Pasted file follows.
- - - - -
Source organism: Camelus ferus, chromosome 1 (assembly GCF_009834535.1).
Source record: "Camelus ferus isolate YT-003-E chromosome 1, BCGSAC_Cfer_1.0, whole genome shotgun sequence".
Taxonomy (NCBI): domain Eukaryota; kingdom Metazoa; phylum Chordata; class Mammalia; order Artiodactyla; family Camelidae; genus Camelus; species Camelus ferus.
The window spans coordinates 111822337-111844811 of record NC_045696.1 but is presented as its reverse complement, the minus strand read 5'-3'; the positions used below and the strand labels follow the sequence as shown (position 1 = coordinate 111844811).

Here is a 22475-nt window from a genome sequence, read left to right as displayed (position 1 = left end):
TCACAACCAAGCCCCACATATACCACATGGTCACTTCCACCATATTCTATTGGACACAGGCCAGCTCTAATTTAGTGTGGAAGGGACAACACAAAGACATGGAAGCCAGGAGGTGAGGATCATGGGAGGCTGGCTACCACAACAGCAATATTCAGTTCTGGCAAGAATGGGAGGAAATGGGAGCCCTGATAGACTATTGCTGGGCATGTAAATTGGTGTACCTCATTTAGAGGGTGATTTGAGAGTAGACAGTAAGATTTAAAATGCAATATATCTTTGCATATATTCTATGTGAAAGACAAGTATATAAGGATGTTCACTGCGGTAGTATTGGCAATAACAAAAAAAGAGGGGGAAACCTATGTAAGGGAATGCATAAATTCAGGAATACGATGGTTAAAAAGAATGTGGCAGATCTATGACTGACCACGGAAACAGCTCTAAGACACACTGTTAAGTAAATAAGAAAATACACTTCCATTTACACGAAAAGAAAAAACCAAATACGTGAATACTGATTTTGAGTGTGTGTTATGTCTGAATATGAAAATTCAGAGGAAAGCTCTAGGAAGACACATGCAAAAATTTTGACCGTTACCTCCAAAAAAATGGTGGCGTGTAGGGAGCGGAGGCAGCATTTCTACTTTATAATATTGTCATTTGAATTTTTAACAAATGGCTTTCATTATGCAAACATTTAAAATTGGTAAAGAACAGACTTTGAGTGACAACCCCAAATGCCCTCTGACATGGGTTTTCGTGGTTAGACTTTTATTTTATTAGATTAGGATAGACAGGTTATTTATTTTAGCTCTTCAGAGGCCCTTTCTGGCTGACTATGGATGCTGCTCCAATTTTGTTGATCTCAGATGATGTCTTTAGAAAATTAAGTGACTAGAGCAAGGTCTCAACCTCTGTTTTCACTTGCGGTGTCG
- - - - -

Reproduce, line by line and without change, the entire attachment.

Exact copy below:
Source organism: Camelus ferus, chromosome 1 (assembly GCF_009834535.1).
Source record: "Camelus ferus isolate YT-003-E chromosome 1, BCGSAC_Cfer_1.0, whole genome shotgun sequence".
Taxonomy (NCBI): domain Eukaryota; kingdom Metazoa; phylum Chordata; class Mammalia; order Artiodactyla; family Camelidae; genus Camelus; species Camelus ferus.
The window spans coordinates 111822337-111844811 of record NC_045696.1 but is presented as its reverse complement, the minus strand read 5'-3'; the positions used below and the strand labels follow the sequence as shown (position 1 = coordinate 111844811).

Here is a 22475-nt window from a genome sequence, read left to right as displayed (position 1 = left end):
TCACAACCAAGCCCCACATATACCACATGGTCACTTCCACCATATTCTATTGGACACAGGCCAGCTCTAATTTAGTGTGGAAGGGACAACACAAAGACATGGAAGCCAGGAGGTGAGGATCATGGGAGGCTGGCTACCACAACAGCAATATTCAGTTCTGGCAAGAATGGGAGGAAATGGGAGCCCTGATAGACTATTGCTGGGCATGTAAATTGGTGTACCTCATTTAGAGGGTGATTTGAGAGTAGACAGTAAGATTTAAAATGCAATATATCTTTGCATATATTCTATGTGAAAGACAAGTATATAAGGATGTTCACTGCGGTAGTATTGGCAATAACAAAAAAAGAGGGGGAAACCTATGTAAGGGAATGCATAAATTCAGGAATACGATGGTTAAAAAGAATGTGGCAGATCTATGACTGACCACGGAAACAGCTCTAAGACACACTGTTAAGTAAATAAGAAAATACACTTCCATTTACACGAAAAGAAAAAACCAAATACGTGAATACTGATTTTGAGTGTGTGTTATGTCTGAATATGAAAATTCAGAGGAAAGCTCTAGGAAGACACATGCAAAAATTTTGACCGTTACCTCCAAAAAAATGGTGGCGTGTAGGGAGCGGAGGCAGCATTTCTACTTTATAATATTGTCATTTGAATTTTTAACAAATGGCTTTCATTATGCAAACATTTAAAATTGGTAAAGAACAGACTTTGAGTGACAACCCCAAATGCCCTCTGACATGGGTTTTCGTGGTTAGACTTTTATTTTATTAGATTAGGATAGACAGGTTATTTATTTTAGCTCTTCAGAGGCCCTTTCTGGCTGACTATGGATGCTGCTCCAATTTTGTTGATCTCAGATGATGTCTTTAGAAAATTAAGTGACTAGAGCAAGGTCTCAACCTCTGTTTTCACTTGCGGTGTCG